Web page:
Lesson #387 in Parenting: Explain the Reason Behind “The End”

September 12, 2012

Posted By: Shaunescy

"Begin with the end in mind" (as the late Stephen Covey taught us) can be painfully dramatic when said "end" is suddenly within focus.  

We have been collectively working towards "an end" in our house.  Since our son was in his sophomore year, we have been gently preparing him for a time - this time - when the planning phase would end. And the execution phase would begin.

The seeds have been planted.

The seeds matured, grew and blossomed.

It was time to harvest.

Ultimately, any final decisions will be his, but since we - his wise parents - possess a wee bit more life experience - we assisted (read=strongly encouraged) the plan, based upon his interests with the goal of a debt-free degree.

After high school graduation, our son plans to attend Montana State University (his choice - but one we love!) - and God Willing - he will receive an ROTC (Reserve Office Training Corp) scholarship - which after his degree is earned, he will serve his country for 4+ years.

Following in his grandfather's and father's military footsteps.

Our reasoning to him is simple mathematics. All the years that we were suppose to be saving for college, we were simply trying to get by.

We raised a family, took vacations (mostly of the camping variety) when we could, bought groceries, put gas into our vehicles, and kept a roof over our heads.

There was never a time when we had "leftovers," and if we did, it went to school supplies, summer camps, or braces.

Last spring, we visited the ROTC office on the MSU campus to find out how to strategically plan our attack. To earn the ROTC scholarship, students need an ACT score of 25 or higher. {Of course, there is no guarantee of the scholarship, but an upper 20- something score sweetens the pot.}

I admit, my husband and I became mildly obsessive regarding this ACT score. We signed our son up for the local prep course and mapped out a test date. This had to work out for him.  It just had to.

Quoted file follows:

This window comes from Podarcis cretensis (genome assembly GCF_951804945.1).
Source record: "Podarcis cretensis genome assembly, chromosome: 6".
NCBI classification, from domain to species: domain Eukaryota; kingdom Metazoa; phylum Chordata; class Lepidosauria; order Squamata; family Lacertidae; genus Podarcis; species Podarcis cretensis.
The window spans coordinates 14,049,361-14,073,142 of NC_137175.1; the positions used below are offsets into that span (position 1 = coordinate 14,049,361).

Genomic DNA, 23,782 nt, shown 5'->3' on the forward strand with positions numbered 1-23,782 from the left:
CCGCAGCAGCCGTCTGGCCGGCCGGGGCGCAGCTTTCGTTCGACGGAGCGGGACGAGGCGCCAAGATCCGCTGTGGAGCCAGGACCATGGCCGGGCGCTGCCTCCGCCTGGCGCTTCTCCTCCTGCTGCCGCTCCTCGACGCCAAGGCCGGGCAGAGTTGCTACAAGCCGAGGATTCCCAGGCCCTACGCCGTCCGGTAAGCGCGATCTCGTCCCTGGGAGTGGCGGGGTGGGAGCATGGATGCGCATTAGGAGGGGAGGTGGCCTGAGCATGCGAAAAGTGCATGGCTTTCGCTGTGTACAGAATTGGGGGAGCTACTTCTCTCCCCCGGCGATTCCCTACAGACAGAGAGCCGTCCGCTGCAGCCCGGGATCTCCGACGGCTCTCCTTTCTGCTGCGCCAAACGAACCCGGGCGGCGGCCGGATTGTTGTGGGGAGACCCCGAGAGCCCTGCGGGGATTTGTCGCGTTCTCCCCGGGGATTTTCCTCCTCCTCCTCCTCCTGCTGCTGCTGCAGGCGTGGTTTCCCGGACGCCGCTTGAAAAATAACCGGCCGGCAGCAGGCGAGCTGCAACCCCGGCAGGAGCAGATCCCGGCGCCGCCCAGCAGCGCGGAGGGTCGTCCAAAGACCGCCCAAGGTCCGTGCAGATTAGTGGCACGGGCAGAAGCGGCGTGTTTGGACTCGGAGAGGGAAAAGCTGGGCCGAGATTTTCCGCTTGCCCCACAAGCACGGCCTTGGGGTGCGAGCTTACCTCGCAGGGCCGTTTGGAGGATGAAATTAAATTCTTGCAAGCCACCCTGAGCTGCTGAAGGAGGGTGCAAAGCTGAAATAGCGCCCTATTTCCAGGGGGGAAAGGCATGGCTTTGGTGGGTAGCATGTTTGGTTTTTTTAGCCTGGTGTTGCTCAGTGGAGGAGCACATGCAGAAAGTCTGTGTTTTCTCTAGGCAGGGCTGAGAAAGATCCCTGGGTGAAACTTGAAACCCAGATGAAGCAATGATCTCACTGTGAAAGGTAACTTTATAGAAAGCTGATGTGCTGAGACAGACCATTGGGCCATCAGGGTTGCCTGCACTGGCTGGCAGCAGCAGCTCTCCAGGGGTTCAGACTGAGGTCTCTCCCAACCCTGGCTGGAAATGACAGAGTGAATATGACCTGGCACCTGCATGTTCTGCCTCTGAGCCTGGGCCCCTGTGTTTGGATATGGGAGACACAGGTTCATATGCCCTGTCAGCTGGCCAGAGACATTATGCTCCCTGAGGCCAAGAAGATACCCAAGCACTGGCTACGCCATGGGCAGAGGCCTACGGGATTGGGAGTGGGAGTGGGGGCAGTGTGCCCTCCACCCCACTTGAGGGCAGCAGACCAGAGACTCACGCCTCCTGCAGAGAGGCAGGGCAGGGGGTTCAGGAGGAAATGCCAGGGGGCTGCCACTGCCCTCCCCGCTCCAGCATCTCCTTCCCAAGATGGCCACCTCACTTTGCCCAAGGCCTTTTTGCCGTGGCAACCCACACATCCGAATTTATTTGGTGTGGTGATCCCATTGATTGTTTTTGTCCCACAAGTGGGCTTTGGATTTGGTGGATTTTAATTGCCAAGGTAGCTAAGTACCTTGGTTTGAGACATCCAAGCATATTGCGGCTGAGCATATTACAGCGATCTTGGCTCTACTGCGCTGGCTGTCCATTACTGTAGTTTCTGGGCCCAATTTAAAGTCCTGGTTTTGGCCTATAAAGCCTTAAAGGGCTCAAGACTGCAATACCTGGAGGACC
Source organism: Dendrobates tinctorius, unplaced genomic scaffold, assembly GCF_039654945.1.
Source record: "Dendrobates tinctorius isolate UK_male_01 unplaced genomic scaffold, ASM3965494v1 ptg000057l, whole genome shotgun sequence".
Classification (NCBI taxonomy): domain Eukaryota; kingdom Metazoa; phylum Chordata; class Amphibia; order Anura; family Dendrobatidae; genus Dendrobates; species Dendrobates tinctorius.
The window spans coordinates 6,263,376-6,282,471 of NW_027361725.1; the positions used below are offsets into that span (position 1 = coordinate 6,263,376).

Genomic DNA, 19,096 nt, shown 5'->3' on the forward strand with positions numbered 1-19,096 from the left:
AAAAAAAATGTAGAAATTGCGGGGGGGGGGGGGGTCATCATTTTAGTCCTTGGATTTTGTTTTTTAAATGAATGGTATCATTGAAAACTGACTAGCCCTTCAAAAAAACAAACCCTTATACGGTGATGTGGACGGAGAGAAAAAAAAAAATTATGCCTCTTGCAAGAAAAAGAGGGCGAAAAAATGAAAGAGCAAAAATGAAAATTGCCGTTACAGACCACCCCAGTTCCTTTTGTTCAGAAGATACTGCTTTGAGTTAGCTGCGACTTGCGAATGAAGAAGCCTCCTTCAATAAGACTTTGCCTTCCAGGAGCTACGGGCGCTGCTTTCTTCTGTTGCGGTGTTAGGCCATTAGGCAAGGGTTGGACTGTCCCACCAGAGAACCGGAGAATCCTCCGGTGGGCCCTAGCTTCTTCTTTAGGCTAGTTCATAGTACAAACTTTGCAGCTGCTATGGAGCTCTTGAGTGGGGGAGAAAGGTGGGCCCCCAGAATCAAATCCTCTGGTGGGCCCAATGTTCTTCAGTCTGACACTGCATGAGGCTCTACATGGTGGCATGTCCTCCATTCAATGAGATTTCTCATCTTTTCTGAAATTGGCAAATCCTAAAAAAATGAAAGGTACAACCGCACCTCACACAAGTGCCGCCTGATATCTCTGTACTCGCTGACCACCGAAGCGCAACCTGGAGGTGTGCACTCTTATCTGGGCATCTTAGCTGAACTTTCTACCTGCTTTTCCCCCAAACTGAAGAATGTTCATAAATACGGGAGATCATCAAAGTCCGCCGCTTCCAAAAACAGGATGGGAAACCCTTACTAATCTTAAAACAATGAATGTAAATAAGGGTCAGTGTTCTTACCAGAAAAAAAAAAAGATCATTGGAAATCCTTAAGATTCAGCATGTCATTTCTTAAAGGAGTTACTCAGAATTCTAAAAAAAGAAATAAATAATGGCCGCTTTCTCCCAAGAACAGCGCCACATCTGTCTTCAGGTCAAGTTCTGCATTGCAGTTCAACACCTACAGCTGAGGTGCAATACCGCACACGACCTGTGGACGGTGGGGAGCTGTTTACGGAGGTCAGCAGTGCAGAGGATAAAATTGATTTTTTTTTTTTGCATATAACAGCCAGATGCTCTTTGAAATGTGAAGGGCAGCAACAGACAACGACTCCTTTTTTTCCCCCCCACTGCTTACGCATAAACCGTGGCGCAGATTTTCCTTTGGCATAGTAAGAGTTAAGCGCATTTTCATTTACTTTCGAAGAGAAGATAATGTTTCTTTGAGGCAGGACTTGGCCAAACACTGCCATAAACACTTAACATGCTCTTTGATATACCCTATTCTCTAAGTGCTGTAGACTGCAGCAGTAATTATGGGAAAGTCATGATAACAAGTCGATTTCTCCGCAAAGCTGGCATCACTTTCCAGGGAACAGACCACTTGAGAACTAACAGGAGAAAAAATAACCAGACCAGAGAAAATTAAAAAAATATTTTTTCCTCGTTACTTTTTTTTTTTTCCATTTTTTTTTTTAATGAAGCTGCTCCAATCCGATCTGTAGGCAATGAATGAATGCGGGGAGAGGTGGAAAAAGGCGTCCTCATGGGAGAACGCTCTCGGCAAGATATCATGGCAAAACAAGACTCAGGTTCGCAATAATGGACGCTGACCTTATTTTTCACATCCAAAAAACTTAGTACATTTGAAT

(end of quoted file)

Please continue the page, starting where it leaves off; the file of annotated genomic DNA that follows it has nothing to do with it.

I hounded him about studying, and his father said simply, "The result of this test could mean the difference of tens of thousands of dollars in college debt versus a free-ride."

Perhaps it was too much pressure. We certainly didn't mean for it to be.

On Sunday night - the day after the ACT test - we had an impromptu "family meeting" regarding the test, which we won't know the results for several weeks.

My son: Well, I feel good about the test, but if I don't get this scholarship, my life is over.

I was standing at the sink, and I dropped the half-washed coffee mug from my hands - I was gobsmacked.

Me: What???

My son: If I don't get this scholarship my life is over.

Me: Honey, by no means is your "life over" if you don't get the scholarship. We'll move to Plan B.

My son: But we don't have a Plan B.

Me: {Sighing heavily} Well, we'll figure one out. The bottom line is, dad and I know if you can go to college and not have to worry about repaying student loans it will ease your mind, allowing you to focus on your education. The scholarship is the easy route, but there are other ways.

My son: Okay.

I could sense relief in him, which made me feel awful. I didn't want him to think that was the ONLY answer. It was an answer, and one we thought would be the easiest for him, but in our haste, we didn't explain that part. We just pushed along as if Plan A was writ in stone.

Lesson #387 in Parenting: 

When you "begin with the end in mind" make sure you explain exactly why you chose that particular "end." Oftentimes, we get so caught up in the planning - and how to reach the end goal - we forget to explain WHY that goal is the best option (and in this case) the more economical option, but most certainly is not the ONLY option.

{To be continued...}

Mother of three,  Katie Walters is the author of  An Authentic Life , a member of BlogHer.com  and is proudly invited to share weekly within the pages of Montana Parent Magazine's website.

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